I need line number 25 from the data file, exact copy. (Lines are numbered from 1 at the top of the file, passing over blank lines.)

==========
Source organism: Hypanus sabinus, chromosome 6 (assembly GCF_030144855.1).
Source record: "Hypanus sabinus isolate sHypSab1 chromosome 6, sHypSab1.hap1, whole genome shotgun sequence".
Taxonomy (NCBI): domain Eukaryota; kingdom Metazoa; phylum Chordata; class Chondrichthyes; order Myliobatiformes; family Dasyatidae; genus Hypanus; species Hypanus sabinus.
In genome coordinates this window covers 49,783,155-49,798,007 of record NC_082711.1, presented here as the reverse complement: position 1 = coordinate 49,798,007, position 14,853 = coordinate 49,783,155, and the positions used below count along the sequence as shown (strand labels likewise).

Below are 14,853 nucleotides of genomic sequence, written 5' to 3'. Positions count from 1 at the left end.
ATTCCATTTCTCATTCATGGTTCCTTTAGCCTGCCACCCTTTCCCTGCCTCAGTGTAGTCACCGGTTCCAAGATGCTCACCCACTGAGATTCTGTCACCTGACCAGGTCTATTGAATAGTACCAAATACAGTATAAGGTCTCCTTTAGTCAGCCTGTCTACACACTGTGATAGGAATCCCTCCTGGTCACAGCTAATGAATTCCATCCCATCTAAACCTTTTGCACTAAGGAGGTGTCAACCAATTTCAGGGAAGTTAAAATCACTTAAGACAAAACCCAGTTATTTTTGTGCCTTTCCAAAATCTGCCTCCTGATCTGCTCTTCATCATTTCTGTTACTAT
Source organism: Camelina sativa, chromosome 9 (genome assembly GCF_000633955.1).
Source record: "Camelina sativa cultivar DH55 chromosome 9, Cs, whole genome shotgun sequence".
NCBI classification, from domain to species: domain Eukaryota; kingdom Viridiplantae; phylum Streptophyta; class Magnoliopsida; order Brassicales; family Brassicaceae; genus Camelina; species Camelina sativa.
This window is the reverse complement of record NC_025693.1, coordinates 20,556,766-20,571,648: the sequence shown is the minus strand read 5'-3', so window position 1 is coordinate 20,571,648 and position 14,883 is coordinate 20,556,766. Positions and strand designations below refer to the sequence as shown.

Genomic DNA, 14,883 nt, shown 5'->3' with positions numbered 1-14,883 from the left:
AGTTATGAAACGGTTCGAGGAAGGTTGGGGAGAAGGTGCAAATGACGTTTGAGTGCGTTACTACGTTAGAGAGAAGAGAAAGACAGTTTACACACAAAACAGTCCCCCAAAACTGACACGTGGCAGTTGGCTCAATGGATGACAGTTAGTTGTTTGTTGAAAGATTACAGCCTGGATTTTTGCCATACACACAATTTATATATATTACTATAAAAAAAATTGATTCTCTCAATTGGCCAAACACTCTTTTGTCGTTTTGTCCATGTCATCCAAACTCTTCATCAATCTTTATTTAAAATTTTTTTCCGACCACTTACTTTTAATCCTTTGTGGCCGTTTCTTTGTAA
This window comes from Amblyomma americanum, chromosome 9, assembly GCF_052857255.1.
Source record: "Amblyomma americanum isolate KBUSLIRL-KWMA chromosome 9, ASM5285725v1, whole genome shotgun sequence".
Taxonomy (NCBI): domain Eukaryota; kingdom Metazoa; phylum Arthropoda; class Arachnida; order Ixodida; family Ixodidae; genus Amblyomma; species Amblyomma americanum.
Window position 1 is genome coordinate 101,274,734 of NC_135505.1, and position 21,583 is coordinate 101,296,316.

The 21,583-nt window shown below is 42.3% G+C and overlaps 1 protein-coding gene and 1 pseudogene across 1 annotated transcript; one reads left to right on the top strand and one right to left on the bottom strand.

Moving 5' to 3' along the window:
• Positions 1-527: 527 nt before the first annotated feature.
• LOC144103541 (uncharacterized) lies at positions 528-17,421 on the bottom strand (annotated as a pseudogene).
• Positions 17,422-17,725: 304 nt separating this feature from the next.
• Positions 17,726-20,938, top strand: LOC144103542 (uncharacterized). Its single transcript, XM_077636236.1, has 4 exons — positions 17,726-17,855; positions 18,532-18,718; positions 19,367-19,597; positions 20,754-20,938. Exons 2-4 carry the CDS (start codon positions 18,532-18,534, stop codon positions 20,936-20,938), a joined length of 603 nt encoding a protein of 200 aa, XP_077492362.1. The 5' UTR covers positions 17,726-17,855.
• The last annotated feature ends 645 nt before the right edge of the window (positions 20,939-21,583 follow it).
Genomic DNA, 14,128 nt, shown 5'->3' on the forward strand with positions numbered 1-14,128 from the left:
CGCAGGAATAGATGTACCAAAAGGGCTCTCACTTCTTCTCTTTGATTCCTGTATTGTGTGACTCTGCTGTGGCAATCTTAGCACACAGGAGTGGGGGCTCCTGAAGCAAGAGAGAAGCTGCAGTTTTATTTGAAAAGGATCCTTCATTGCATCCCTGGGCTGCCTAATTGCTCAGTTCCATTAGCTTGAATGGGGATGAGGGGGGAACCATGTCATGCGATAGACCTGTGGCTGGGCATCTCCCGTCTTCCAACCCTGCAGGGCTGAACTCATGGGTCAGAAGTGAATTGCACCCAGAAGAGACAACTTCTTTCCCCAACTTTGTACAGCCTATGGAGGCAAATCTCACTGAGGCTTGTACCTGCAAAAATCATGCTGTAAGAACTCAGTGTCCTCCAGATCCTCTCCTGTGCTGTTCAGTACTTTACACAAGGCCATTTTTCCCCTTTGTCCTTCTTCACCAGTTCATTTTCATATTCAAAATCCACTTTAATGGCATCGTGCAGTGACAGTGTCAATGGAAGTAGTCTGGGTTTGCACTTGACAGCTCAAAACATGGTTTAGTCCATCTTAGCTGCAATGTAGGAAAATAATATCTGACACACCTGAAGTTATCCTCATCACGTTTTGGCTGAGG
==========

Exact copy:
CGCAGGAATAGATGTACCAAAAGGGCTCTCACTTCTTCTCTTTGATTCCTGTATTGTGTGACTCTGCTGTGGCAATCTTAGCACACAGGAGTGGGGGCTCCTGAAGCAAGAGAGAAGCTGCAGTTTTATTTGAAAAGGATCCTTCATTGCATCCCTGGGCTGCCTAATTGCTCAGTTCCATTAGCTTGAATGGGGATGAGGGGGGAACCATGTCATGCGATAGACCTGTGGCTGGGCATCTCCCGTCTTCCAACCCTGCAGGGCTGAACTCATGGGTCAGAAGTGAATTGCACCCAGAAGAGACAACTTCTTTCCCCAACTTTGTACAGCCTATGGAGGCAAATCTCACTGAGGCTTGTACCTGCAAAAATCATGCTGTAAGAACTCAGTGTCCTCCAGATCCTCTCCTGTGCTGTTCAGTACTTTACACAAGGCCATTTTTCCCCTTTGTCCTTCTTCACCAGTTCATTTTCATATTCAAAATCCACTTTAATGGCATCGTGCAGTGACAGTGTCAATGGAAGTAGTCTGGGTTTGCACTTGACAGCTCAAAACATGGTTTAGTCCATCTTAGCTGCAATGTAGGAAAATAATATCTGACACACCTGAAGTTATCCTCATCACGTTTTGGCTGAGG